In addition to the Vaccination Programme, the CHP also holds health talks for staff working at locations with high risk of Mpox infection, which aimed to enhance their understanding of Mpox, recommend infection control measures against Mpox, and provide details of Mpox vaccination. 

(3) Having regard to the WHO’s recommendation, the DH has been implementing port health measures to prevent Mpox from being introduced into Hong Kong, including dissemination of health message to travellers (e.g. inflight broadcast, distribution of leaflets, promulgating travel health news on its website and posting posters); and measuring body temperature for travellers arriving Hong Kong at the seaport, Hong Kong International Airport and land boundary control points where those with fever would be further assessed and referred to healthcare facilities for medical assessments.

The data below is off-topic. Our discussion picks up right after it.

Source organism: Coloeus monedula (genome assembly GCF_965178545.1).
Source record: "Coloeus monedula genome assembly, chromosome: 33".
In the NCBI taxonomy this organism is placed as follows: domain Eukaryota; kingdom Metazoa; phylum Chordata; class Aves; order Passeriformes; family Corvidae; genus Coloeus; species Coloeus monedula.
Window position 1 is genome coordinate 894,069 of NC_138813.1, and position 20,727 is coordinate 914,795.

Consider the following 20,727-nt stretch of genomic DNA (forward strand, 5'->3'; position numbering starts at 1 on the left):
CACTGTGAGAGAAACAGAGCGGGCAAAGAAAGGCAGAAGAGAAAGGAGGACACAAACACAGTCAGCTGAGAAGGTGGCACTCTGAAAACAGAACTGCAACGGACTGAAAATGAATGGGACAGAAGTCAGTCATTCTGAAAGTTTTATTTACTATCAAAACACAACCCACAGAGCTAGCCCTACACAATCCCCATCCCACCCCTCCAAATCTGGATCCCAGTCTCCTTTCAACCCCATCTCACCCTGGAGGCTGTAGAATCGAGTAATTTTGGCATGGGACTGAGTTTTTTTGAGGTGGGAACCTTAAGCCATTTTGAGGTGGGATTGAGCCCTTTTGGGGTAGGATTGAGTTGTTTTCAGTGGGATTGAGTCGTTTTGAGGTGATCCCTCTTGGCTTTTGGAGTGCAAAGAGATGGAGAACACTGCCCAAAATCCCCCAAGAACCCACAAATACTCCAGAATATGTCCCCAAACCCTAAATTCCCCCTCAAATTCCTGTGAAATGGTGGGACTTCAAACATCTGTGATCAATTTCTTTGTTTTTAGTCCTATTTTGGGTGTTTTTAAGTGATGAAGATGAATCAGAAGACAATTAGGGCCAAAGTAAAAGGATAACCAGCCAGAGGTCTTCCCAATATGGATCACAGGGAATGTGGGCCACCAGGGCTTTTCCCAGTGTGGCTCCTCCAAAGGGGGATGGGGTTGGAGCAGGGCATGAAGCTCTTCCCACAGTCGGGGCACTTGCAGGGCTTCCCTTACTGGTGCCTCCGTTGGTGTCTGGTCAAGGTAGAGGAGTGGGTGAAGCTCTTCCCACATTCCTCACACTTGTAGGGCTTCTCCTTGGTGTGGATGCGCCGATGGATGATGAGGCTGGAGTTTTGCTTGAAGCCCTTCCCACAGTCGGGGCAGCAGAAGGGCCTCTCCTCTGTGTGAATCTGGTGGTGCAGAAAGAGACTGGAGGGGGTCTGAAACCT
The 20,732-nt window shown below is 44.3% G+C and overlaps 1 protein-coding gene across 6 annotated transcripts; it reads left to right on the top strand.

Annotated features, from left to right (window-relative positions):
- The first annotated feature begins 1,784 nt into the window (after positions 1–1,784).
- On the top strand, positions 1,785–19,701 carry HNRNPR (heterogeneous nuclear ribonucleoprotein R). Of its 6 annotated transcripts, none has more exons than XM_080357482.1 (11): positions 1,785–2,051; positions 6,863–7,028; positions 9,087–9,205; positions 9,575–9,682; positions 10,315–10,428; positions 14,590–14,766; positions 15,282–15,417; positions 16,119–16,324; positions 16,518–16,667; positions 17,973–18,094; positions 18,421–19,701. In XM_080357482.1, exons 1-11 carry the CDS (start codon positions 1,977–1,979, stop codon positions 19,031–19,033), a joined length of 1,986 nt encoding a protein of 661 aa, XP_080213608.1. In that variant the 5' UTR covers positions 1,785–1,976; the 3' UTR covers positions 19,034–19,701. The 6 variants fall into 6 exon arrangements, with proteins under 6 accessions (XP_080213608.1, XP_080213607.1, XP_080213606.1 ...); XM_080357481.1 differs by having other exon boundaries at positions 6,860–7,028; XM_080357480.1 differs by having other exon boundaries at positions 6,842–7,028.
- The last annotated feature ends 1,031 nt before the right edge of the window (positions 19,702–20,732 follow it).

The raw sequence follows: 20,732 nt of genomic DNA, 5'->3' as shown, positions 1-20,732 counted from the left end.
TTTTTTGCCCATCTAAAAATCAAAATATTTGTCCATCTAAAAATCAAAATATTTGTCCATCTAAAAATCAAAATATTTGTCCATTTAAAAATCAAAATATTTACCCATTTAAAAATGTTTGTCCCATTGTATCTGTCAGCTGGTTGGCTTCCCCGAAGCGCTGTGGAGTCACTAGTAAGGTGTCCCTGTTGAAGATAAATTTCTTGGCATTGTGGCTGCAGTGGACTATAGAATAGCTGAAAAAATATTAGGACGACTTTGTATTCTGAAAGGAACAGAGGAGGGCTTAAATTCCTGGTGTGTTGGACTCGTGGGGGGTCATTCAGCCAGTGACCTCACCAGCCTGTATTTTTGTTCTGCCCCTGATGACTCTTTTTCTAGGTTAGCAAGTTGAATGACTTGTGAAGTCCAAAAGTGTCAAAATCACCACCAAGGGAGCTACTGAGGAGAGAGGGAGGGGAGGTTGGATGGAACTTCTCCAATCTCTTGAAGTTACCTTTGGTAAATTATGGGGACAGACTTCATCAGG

The DH will continue to maintain close contact with the WHO and closely monitor the Mpox infection cases recorded overseas, as well as the WHO’s latest recommendations of port health measures.

     Same as locally acquired cases, imported Mpox cases would be isolated in public hospitals, until all infectious lesions are resolved and the patients become non-infectious. The CHP would also conduct contact tracing and their local close contacts would be required to undergo 21 days of medical surveillance. This is to prevent the confirmed Mpox cases to further spread the disease in the community and to lower the risk of the public being exposed to Mpox infection.
Ends/Wednesday, November 8, 2023
Issued at HKT 16:07